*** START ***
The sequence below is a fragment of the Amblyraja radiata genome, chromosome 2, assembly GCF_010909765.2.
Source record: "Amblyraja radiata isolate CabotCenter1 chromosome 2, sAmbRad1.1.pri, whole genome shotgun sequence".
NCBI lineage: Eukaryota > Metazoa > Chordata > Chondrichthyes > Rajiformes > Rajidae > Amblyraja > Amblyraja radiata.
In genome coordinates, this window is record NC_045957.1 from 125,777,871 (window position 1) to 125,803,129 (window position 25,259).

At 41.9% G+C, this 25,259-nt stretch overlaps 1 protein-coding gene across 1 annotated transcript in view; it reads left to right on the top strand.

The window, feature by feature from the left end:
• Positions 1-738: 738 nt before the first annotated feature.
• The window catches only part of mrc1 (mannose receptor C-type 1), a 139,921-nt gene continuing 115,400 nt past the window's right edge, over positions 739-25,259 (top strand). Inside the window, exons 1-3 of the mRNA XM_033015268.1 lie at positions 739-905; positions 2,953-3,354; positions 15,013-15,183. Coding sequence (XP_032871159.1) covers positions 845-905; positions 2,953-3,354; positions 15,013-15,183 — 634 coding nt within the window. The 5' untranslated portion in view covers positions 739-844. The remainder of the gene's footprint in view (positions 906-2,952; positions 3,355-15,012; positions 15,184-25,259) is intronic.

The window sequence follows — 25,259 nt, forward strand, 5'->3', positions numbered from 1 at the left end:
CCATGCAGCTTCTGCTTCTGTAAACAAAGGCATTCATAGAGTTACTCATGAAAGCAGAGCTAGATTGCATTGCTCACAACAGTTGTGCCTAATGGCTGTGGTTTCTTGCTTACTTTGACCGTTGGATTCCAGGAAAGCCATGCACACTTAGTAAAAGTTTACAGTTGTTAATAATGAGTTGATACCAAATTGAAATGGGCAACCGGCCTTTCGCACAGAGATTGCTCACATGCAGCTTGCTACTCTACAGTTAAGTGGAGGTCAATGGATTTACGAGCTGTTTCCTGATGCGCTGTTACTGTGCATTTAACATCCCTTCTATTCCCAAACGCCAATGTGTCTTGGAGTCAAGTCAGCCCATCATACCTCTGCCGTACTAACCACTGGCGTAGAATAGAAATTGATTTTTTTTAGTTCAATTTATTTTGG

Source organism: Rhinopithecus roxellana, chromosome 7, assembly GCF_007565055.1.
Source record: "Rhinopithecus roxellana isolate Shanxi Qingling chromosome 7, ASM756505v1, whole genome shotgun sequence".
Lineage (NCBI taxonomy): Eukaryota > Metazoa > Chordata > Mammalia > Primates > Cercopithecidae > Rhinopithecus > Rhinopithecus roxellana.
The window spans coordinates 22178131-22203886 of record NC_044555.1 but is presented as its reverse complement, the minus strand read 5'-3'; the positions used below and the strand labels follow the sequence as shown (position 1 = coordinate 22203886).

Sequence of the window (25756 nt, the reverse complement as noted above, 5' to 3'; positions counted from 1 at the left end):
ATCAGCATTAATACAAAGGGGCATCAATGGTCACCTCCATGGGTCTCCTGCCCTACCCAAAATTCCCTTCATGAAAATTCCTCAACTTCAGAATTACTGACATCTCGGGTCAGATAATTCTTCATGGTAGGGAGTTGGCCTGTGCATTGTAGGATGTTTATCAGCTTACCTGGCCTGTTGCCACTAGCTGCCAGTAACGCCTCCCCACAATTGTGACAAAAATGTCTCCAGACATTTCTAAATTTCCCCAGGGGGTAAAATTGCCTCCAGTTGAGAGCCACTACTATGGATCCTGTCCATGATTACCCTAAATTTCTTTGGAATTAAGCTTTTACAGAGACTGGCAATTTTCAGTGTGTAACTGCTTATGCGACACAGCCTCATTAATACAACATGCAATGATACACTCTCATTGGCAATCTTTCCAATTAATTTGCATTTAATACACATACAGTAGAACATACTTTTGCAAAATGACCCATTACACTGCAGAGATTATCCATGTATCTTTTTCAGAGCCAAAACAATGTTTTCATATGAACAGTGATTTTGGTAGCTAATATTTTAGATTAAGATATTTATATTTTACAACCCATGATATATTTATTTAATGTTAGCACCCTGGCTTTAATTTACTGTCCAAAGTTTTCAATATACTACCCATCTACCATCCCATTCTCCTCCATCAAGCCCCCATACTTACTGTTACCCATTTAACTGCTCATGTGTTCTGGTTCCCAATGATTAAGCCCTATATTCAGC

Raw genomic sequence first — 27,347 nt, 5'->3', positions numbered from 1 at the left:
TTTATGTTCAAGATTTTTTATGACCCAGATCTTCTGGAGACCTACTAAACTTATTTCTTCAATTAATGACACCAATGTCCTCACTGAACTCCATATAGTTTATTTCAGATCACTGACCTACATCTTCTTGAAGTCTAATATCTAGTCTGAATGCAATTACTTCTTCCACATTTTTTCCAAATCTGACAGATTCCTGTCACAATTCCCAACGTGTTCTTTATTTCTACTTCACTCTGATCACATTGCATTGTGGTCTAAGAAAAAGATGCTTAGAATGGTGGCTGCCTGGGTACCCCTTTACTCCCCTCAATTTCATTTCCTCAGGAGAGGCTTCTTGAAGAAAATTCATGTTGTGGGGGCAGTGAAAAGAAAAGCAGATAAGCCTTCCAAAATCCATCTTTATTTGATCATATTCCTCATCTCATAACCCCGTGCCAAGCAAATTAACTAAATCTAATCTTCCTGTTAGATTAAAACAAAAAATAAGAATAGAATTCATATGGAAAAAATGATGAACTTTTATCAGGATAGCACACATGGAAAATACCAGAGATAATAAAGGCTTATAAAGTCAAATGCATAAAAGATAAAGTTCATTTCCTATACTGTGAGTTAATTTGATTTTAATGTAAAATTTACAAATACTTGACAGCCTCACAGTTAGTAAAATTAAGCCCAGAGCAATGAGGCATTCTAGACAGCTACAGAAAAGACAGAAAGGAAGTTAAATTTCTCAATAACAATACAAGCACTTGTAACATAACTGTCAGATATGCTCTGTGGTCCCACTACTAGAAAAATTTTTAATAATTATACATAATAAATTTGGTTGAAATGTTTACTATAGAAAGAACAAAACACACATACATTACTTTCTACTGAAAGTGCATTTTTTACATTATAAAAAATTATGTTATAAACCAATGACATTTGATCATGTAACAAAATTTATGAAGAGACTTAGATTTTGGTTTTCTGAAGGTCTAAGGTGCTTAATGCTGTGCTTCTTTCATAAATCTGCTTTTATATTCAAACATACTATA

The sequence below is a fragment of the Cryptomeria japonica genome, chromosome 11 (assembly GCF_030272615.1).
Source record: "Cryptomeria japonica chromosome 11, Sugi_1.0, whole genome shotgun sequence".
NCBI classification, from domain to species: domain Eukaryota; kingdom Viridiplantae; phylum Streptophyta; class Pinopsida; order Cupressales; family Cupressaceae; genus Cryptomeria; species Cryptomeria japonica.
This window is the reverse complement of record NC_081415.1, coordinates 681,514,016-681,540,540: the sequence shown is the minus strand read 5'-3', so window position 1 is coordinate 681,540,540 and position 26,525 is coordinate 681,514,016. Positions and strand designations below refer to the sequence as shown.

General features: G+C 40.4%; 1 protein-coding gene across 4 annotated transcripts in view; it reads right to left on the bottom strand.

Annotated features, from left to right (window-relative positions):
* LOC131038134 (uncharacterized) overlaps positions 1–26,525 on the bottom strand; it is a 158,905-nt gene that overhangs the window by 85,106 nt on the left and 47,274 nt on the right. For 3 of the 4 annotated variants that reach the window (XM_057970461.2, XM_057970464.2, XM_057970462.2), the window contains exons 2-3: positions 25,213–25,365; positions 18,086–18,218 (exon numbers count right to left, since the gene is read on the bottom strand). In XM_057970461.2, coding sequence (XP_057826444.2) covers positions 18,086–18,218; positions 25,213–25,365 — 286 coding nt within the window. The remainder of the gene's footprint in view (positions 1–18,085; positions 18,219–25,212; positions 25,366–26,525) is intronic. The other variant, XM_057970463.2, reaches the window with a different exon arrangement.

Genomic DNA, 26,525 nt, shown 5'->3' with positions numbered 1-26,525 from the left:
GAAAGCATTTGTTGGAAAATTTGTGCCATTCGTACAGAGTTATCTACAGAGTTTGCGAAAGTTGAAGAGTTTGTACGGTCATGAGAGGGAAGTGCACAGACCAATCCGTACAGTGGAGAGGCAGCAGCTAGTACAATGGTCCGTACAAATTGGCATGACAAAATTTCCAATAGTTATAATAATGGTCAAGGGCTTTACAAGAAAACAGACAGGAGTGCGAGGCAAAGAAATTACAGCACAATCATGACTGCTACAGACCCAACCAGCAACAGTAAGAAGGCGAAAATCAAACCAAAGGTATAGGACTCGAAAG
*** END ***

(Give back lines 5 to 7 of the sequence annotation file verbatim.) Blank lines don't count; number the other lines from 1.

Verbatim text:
At 41.9% G+C, this 25,259-nt stretch overlaps 1 protein-coding gene across 1 annotated transcript in view; it reads left to right on the top strand.

The window, feature by feature from the left end:
• Positions 1-738: 738 nt before the first annotated feature.